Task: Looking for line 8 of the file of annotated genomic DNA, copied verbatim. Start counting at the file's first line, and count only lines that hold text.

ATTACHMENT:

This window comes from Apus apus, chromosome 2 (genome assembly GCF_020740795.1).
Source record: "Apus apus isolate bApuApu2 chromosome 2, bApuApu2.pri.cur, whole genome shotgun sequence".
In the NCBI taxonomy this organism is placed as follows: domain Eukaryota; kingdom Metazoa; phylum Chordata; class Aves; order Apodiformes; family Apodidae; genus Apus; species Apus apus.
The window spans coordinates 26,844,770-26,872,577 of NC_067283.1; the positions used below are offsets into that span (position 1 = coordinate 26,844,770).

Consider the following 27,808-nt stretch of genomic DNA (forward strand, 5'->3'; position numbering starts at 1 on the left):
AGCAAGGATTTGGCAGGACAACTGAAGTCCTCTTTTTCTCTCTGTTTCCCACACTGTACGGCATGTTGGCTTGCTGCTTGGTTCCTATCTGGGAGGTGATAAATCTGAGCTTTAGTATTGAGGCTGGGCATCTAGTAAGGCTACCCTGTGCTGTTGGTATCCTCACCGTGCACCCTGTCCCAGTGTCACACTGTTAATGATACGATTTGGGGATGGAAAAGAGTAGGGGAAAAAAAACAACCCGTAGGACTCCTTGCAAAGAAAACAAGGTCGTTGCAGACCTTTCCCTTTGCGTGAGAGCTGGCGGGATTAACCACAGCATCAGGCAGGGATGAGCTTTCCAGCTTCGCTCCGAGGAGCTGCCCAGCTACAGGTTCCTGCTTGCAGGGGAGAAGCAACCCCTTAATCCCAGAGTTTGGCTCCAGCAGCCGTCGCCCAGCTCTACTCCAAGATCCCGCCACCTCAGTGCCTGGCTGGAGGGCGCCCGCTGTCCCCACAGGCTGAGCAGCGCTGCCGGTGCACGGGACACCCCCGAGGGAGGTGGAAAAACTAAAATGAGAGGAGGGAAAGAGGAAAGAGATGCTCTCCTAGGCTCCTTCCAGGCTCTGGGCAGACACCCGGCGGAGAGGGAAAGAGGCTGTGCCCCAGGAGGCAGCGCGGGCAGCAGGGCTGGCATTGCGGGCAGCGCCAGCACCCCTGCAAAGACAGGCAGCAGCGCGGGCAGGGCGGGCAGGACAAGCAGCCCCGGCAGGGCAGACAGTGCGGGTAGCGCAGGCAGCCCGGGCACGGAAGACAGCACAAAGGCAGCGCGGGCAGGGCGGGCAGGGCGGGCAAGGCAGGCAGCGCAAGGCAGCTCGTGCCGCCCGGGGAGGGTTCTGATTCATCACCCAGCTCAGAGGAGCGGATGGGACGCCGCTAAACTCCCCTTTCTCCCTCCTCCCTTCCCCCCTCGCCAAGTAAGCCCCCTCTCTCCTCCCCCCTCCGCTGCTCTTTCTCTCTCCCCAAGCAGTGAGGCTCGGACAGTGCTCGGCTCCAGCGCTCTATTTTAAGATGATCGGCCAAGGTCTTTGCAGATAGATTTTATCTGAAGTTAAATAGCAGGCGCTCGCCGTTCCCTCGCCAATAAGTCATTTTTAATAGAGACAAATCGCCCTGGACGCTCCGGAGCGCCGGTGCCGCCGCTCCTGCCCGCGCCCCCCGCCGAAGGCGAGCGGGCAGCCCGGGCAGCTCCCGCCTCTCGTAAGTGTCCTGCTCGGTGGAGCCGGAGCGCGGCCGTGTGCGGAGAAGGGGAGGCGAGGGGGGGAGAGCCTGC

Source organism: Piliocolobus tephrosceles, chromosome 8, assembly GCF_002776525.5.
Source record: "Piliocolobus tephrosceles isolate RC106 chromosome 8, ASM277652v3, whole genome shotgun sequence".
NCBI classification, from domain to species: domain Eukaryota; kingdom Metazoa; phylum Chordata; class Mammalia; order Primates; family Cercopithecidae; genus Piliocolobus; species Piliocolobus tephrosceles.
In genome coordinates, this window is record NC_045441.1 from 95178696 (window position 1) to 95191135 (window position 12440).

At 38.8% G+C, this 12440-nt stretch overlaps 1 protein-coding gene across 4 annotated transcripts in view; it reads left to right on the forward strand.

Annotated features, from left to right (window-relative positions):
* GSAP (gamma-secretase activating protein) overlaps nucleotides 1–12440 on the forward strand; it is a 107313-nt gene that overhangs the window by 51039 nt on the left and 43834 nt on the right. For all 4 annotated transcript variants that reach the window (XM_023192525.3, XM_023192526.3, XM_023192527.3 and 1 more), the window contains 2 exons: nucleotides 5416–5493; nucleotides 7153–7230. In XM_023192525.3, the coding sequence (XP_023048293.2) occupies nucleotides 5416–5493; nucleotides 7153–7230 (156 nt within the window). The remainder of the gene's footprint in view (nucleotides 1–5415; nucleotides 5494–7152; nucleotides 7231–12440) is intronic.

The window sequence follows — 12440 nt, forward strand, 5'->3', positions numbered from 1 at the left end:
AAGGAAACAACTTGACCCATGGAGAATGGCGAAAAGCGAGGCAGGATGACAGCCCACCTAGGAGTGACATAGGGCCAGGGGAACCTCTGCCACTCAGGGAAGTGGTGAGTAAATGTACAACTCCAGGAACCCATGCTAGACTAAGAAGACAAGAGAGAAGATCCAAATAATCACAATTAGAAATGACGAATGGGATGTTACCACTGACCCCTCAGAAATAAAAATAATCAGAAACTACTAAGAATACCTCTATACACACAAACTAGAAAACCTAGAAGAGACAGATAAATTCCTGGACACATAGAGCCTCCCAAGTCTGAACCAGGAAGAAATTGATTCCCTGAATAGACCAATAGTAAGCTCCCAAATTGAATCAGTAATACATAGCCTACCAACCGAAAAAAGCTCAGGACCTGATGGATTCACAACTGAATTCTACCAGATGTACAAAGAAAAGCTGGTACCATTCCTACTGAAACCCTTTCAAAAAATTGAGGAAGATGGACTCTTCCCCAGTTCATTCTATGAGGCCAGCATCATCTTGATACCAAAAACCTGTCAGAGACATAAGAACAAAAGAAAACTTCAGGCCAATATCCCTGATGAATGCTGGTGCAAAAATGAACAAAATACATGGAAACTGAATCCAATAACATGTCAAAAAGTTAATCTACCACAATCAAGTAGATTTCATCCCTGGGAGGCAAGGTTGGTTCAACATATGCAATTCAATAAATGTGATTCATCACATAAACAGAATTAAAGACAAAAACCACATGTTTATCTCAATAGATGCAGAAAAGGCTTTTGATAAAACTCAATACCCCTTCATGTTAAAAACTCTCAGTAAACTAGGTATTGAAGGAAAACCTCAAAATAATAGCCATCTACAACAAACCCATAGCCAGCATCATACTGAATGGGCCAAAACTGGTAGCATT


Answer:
Source record: "Piliocolobus tephrosceles isolate RC106 chromosome 8, ASM277652v3, whole genome shotgun sequence".